By Cayley's theorem, we know that for any finite group $G$, there exists $N \in \mathbb{N}$ such that $G$ is isomorphic to a subgroup of $S_N$, the symmetric group on $N$ letters. Can we prove that for every finite group $G$ there is some symmetric group $S_N$ such that $G$ is isomorphic to a $normal$ subgroup of $S_N$?


HINT: Try to prove that for $n \ge 5$, $A_n$, the alternating group of $n$ elements is the only proper and nontrivial normal subgroup of $S_n$.

UPDATE: This has to do something with the fact that $A_n$ is simple for $n \ge 5$. After proving this and checking the cases $n \le 4$ we can conclude that a normal subgroup of symmetric group has order $1, 4, \frac{n!}{2}$ or $n!$. Hence...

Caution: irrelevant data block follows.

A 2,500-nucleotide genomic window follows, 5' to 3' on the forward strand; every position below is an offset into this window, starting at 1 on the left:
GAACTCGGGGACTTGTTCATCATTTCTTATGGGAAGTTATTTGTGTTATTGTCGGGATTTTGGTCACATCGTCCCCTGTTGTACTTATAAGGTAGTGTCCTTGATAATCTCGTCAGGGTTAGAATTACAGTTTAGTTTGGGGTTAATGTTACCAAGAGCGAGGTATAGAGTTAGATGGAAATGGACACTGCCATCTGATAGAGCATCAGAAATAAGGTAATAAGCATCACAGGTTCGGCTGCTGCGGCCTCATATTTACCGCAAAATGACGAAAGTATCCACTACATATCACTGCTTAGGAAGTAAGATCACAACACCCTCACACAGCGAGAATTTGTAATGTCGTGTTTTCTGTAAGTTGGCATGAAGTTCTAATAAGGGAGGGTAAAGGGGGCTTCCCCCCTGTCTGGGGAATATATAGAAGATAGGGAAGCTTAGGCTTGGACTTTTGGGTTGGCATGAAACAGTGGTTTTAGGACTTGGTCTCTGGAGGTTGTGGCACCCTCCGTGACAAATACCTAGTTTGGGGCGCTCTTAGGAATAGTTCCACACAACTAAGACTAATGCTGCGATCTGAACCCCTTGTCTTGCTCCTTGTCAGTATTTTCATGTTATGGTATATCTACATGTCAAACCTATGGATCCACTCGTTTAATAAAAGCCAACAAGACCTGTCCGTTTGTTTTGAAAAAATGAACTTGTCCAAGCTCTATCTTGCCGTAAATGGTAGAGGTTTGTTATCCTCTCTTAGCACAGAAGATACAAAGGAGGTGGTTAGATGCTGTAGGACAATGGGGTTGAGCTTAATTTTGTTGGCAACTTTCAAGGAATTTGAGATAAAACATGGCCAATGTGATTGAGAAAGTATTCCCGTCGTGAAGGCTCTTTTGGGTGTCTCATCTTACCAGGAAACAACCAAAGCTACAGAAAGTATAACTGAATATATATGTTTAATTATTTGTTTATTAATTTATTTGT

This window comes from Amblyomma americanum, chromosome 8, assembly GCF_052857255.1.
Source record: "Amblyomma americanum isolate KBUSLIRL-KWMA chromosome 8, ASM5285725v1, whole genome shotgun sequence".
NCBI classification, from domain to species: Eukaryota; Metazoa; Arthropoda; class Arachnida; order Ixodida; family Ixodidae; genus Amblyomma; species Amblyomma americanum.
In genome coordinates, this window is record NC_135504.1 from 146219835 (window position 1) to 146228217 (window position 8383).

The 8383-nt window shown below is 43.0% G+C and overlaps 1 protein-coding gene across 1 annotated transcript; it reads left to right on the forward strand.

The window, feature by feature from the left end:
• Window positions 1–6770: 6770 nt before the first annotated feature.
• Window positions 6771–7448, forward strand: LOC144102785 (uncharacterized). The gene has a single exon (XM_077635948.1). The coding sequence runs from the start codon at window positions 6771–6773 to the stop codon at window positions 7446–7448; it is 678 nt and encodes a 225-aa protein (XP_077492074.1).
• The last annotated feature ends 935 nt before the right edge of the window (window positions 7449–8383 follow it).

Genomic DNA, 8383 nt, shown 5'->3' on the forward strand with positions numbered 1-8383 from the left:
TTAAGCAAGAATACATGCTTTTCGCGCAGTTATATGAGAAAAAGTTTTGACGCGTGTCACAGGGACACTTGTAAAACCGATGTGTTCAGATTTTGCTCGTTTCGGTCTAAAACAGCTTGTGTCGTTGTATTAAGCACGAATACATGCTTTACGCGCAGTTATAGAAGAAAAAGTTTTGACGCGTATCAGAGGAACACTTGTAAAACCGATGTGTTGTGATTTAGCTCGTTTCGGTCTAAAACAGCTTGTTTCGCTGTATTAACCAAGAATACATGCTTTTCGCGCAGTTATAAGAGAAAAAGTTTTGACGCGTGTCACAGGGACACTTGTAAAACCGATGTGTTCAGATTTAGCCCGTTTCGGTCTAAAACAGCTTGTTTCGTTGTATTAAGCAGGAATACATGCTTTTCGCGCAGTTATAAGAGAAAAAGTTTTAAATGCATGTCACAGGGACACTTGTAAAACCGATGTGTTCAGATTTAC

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    $\begingroup$ From the insight of this answer and the other answer in the thread, it is seen that the cyclic group of order four is the smallest group which is not a normal subgroup of any $S_n$. $\endgroup$ – Jeppe Stig Nielsen Jun 28 '16 at 8:25
  • $\begingroup$ @JeppeStigNielsen Nice observation. Also it's interesting how $S_4$ is the only group "acting" differently in that regard. $\endgroup$ – Stefan4024 Jun 28 '16 at 8:52

In general (i.e. for $N \neq 4$), the only normal subgroups of $S_N$ are $S_N$ itself, $A_N$, and $1.$ Therefore no, because most $G$ will not map to one of these. ($S_4$ has an additional normal subgroup, the Klein $4$-group hiding in it.)


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